Know Your Differentiator: What is it about your career that sets you apart from the rest of the board candidate pool? Are you a master at mergers and acquisitions? Have you opened up the market in China for your current company? Are you a mad scientist when it comes to creating a tax-advantaged legal entity structure? Whatever that differentiator may be, make sure you understand it and that you can clearly articulate the value this strength would bring to a company’s board. In addition, target the types of companies that play to your strengths — i.e., if you’ve only been CFO of U.S.-focused service companies, you are wasting your time targeting global manufacturers.

You Don’t Have to Play in the NBA: There are plenty of fulfilling opportunities outside of public company board seats. For example, serving on a private company board will significantly open up the number of opportunities for which a CFO may be considered. These roles can often be used as a springboard to a public company board seat and don’t come with the same liability concerns that a CFO faces on a public company board. In terms of targeting these types of roles, it has been my experience that industry knowledge is much more important.

In the end, it is all about being realistic. Given the types of companies you have led in terms of size, ownership, industry, etc., where do you believe you will have the most appeal? Once you have defined that realistic objective, set your search strategy to achieve that goal. The audience of networking contacts, functional peers and search professionals with whom you will interact will benefit from your targeted approach and your ability to direct them to the types of companies where you can have the greatest positive impact.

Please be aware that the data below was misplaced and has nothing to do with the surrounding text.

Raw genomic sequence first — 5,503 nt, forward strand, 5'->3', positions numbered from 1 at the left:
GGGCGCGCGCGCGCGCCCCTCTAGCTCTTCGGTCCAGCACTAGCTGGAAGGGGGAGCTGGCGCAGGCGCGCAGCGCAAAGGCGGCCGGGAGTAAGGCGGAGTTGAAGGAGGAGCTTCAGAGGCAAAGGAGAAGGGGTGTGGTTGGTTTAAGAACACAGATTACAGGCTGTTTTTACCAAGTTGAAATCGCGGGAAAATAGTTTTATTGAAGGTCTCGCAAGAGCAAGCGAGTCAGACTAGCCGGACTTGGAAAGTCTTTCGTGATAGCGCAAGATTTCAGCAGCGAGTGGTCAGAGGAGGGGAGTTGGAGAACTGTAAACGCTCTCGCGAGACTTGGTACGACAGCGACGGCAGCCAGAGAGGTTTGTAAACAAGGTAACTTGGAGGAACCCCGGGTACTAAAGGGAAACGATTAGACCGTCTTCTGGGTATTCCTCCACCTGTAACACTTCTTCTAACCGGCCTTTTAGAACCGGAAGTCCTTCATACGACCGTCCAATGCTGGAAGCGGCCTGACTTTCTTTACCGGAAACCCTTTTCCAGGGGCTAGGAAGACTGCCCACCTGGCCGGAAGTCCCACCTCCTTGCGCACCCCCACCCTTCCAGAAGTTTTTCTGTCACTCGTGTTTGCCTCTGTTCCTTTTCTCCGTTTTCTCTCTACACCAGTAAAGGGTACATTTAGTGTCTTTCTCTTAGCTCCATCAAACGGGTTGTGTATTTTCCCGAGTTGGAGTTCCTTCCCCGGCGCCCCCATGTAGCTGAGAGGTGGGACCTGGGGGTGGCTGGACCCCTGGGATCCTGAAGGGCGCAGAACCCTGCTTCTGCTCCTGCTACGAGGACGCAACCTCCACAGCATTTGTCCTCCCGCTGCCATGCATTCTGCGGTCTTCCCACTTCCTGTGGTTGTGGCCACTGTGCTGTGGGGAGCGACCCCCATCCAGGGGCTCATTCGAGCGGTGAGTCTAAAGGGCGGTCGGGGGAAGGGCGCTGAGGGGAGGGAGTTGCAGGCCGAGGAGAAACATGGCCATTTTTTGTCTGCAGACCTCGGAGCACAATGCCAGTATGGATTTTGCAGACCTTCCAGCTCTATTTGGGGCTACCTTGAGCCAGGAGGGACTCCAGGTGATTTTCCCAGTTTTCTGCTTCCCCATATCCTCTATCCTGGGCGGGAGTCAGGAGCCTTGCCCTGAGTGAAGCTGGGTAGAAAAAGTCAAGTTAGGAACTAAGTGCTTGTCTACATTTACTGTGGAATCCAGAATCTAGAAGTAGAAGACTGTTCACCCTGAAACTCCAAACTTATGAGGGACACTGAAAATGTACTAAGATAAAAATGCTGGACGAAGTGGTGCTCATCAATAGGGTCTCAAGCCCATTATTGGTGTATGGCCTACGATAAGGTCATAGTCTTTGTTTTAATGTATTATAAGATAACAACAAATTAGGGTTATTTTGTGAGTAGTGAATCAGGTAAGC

However, I will go back to my original statement: if you are 30 years into your career and the board role has not yet presented itself to you, it most likely never will. Rather than embark on a frustrating process that will probably not end with you sitting in a director’s chair, make that fearless self-assessment now and direct your energies to endeavors where your wealth of skills and experience will be truly valued.

John Touey is a principal at executive search firm Salveson Stetson Group with 20 years of experience providing executive search, human resources and management consulting services to organizations in the healthcare, financial services, utilities, manufacturing and pharmaceutical industries. Follow him @JohnTouey.

, , , , ,

3 responses to “How to Get On a Public Company Board”

  1. Boards pay an average of $200,000 per year. Board Members can defer all compensation if they choose. Nice work if you can get it. Most people will take the time and the headaches for this full-time pay for part-time works. This is good advice in this article.

Leave a Reply

Your email address will not be published. Required fields are marked *